Let the blind see: Datadobi opens up vast file system window to customers

Datadobi has opened up its petabyte-scale file mapping technology to customers with a Dobi Query Language.

Datadobi is a data migration technology supplier, with DobiMigrate moving NAS files and objects, and DobiProtect protecting and recovering them. Both products rely on DataDobi’s so-called Data Mobility Engine and are designed to scan large file systems (data lakes) containing billions of files. This produces a catalogue containing huge lists of file paths and their metadata in proprietary format.

Carl D'Halluin
Carl D’Halluin.

Historically, these scan files were only used for doing data migration or protection by Datadobi, but now customers can query them directly using Dobi Query Language (DQL) as part of a file assessment service.

Carl D’Halluin, Datadobi’s CTO, writes in a blog: “The volume of data is only expected to grow over the next few years. IT administrators need a data management solution that can transform data into digestible material in order to allow curated decisions on storage options for migration and protection to be made.”

Step forward DQL. It is a query framework that can look for inside data lakes to: 

  • Identify cold data sets — data that is infrequently accessed;
  • Identify old data sets — data that was created or modified some time ago;
  • Identify data sets owned by a specific user or group, e.g. by users who no longer work at the company;
  • Identify shares, exports or directory trees that are homogeneous (cold, old, owner, file types) and can be handled as one data set, e.g. upon which to take specific lifecycle actions.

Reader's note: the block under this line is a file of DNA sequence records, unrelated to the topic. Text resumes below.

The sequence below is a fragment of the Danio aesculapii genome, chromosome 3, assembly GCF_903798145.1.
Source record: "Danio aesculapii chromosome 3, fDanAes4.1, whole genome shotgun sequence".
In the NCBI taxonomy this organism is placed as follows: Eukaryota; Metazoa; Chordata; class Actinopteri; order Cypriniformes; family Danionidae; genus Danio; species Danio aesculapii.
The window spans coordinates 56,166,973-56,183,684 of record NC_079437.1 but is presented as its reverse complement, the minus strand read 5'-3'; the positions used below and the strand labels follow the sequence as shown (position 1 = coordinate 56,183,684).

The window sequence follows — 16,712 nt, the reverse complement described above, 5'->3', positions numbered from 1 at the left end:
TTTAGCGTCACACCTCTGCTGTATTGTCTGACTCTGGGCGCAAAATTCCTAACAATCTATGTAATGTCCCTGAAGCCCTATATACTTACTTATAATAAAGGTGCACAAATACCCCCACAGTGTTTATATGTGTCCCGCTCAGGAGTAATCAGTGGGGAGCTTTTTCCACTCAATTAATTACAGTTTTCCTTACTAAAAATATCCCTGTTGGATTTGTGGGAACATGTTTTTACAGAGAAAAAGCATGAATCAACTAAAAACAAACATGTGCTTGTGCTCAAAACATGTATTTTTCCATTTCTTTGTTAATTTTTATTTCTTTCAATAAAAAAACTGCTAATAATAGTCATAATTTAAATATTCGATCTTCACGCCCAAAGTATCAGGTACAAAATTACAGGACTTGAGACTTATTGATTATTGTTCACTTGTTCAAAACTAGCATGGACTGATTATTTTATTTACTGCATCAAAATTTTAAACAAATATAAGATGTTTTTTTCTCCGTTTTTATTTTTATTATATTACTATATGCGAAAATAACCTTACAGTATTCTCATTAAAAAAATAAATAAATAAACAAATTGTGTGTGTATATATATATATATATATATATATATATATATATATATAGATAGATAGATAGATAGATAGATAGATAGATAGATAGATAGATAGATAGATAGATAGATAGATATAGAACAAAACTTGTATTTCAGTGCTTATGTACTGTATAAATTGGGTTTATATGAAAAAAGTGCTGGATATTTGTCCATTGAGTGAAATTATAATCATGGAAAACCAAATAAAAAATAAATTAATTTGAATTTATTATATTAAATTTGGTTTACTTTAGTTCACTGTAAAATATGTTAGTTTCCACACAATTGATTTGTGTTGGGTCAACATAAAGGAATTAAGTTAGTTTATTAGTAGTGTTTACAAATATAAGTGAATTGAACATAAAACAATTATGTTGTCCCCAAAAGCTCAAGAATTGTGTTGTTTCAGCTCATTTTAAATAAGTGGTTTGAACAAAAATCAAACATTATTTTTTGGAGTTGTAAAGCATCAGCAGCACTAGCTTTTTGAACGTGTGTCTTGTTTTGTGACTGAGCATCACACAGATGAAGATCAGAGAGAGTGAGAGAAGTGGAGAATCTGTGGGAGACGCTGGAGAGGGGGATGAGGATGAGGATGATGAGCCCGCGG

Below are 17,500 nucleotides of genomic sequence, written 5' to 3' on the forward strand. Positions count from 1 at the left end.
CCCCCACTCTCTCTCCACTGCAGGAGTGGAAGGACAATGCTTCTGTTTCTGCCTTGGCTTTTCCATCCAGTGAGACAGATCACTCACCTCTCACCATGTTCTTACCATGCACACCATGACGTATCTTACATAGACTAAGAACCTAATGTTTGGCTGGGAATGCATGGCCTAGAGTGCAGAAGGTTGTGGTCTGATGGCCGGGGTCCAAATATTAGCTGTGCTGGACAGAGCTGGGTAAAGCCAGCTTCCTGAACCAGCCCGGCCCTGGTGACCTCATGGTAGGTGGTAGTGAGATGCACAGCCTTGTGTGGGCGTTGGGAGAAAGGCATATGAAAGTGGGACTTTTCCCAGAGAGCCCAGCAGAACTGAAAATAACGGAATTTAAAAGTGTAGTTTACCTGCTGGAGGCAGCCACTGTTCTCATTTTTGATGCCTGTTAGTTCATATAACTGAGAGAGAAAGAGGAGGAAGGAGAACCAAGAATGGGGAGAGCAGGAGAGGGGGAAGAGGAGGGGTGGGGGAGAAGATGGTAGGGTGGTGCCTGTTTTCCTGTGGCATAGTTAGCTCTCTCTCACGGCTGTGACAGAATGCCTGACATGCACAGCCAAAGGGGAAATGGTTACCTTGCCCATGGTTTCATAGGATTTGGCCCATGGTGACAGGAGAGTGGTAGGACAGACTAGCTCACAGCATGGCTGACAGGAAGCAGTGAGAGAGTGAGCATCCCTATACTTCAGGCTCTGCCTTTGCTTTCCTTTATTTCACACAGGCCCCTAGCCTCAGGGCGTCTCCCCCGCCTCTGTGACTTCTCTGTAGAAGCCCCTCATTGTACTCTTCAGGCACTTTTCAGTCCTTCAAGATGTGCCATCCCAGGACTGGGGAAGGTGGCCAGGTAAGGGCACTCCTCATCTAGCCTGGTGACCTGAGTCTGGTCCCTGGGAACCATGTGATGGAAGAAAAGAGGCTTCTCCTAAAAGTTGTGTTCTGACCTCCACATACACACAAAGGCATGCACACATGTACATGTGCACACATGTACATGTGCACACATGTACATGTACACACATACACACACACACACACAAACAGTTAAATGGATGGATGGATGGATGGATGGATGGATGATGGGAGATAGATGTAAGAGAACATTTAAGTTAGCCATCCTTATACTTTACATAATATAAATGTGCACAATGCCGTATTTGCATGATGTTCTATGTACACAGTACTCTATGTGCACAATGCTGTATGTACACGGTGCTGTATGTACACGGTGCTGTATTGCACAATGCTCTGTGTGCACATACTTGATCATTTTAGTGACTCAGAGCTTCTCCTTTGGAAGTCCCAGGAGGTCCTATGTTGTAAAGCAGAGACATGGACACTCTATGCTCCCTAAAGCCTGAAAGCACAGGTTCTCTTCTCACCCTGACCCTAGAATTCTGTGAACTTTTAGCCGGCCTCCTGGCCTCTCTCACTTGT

Datadobi created the file system assessment offering last year as a customer service to help plan a data migration or reorganisation. DQL allows these assessments to be customisable.

DQL code sample.

DQL is a form of file system analytics. It opens up a door to future possibilities such as  an alerting software layer that can run DQL to find out file system and subset status, and suggest actions — such as a file/object subset move to faster or slower/cheaper storage based on its activity level. A step beyond that would be to set up policies and then have an additional layer of software take automatic actions if threshold values were reached.

For example, move all files or objects of a particular type to archival or cold storage if certain access rate requirements were met (say, if the data were not accessed within 60 days). Datadobi has interesting possibilities here.